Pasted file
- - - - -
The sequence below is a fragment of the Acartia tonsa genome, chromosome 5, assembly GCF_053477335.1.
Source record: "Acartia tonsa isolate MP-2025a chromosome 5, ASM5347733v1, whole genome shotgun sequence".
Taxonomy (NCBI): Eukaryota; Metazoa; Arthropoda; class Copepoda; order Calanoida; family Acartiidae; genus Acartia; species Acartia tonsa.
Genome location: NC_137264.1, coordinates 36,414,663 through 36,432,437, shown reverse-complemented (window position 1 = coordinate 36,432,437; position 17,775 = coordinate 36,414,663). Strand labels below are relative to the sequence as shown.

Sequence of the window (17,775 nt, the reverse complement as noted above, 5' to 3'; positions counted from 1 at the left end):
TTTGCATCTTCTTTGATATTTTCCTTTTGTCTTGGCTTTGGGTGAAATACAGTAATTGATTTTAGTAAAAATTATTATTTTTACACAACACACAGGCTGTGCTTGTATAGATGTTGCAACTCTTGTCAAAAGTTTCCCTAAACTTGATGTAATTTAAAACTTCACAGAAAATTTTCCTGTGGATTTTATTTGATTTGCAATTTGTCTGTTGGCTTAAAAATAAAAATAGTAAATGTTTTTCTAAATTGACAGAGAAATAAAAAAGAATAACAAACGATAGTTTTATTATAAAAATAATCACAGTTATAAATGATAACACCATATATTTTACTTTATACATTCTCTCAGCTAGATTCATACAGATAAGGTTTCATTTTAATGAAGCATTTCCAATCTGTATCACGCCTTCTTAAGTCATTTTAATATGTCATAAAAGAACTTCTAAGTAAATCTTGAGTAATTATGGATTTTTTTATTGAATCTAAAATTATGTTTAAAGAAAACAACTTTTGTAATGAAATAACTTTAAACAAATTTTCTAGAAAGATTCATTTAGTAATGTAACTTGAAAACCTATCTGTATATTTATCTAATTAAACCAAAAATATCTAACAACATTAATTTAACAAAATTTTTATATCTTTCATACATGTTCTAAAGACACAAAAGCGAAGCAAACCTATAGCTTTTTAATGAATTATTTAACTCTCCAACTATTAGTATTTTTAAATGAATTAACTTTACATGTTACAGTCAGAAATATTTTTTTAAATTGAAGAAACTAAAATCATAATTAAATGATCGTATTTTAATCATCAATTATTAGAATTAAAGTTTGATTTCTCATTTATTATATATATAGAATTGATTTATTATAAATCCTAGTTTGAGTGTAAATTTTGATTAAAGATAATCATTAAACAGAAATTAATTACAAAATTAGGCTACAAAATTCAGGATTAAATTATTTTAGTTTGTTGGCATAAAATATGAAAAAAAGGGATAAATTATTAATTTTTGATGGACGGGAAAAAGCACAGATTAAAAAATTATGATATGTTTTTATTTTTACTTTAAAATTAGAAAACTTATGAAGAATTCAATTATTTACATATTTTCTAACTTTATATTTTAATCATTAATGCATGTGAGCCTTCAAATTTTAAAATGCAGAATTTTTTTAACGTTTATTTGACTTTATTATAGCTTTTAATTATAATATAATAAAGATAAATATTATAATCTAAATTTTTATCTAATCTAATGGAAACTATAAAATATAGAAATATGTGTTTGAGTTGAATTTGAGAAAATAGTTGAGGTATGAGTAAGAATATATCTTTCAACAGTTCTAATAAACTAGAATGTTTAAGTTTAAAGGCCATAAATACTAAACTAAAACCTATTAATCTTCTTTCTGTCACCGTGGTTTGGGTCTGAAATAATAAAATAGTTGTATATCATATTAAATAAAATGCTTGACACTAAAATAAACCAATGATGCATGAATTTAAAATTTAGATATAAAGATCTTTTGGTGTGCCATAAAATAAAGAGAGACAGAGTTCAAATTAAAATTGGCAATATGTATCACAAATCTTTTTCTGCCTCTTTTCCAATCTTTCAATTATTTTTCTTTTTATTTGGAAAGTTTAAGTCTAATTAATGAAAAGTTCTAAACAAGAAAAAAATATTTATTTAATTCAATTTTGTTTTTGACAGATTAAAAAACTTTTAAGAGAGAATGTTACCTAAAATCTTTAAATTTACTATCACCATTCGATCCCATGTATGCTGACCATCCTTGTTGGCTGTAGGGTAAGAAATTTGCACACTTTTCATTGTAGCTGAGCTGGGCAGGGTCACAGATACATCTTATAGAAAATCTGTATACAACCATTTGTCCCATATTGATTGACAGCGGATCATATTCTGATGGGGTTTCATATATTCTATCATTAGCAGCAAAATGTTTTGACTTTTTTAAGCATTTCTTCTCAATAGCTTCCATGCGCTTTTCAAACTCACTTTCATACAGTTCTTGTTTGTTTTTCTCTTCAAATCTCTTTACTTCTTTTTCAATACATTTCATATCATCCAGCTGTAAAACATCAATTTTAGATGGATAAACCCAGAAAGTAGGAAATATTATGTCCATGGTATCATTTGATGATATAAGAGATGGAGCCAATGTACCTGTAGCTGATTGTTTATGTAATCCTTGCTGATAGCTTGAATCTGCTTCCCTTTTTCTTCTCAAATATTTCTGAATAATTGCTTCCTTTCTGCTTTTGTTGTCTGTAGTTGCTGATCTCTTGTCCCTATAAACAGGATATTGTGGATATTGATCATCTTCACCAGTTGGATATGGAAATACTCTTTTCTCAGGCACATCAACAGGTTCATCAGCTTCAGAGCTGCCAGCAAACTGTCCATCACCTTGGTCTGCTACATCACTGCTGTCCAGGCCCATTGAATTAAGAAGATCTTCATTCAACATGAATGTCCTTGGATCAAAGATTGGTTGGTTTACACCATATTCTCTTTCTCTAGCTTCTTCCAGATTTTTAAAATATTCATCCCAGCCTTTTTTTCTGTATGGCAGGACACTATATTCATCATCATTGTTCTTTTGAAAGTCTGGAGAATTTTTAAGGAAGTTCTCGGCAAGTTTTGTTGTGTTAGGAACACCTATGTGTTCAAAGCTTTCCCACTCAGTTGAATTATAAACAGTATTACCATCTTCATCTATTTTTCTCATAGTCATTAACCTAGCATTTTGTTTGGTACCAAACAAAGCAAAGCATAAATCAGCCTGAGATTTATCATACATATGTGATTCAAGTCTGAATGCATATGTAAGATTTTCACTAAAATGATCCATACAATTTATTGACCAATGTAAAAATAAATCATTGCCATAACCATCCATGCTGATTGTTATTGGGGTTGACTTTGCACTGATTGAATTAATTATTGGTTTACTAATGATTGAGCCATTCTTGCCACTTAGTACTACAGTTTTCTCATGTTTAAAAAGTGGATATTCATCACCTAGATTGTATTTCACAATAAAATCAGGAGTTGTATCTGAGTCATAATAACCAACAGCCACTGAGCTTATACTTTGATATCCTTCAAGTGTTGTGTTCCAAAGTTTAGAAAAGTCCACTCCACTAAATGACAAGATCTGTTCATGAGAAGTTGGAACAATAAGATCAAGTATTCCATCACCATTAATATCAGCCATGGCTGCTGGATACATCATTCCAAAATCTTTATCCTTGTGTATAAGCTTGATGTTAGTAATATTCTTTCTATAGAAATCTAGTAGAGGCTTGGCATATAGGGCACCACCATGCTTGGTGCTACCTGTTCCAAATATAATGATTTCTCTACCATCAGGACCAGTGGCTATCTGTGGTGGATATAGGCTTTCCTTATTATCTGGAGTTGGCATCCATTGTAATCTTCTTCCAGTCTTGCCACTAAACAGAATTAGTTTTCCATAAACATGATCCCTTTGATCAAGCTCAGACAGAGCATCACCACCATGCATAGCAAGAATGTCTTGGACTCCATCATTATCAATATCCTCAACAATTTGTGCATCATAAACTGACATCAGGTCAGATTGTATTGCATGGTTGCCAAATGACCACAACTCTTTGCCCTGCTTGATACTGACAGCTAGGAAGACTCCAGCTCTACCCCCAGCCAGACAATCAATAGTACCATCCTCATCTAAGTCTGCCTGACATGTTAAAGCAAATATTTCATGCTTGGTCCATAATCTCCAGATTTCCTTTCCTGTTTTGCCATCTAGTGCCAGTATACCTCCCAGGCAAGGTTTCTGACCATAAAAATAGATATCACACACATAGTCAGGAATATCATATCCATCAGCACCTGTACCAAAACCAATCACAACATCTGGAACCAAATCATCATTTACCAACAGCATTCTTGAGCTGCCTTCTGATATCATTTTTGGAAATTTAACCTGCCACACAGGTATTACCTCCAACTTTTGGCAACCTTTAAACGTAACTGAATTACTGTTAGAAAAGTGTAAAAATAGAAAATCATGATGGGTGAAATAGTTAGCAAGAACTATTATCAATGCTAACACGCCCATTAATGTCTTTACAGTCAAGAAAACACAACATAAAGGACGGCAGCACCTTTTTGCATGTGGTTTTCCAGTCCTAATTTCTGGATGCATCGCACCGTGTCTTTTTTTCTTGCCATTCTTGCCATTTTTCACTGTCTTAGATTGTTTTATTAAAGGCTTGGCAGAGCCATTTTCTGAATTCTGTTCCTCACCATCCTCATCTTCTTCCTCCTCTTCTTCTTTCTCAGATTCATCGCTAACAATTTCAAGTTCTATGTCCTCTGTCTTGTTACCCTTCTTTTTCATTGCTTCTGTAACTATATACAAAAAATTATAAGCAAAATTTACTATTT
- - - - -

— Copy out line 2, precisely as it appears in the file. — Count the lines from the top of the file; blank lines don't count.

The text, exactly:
Source record: "Acartia tonsa isolate MP-2025a chromosome 5, ASM5347733v1, whole genome shotgun sequence".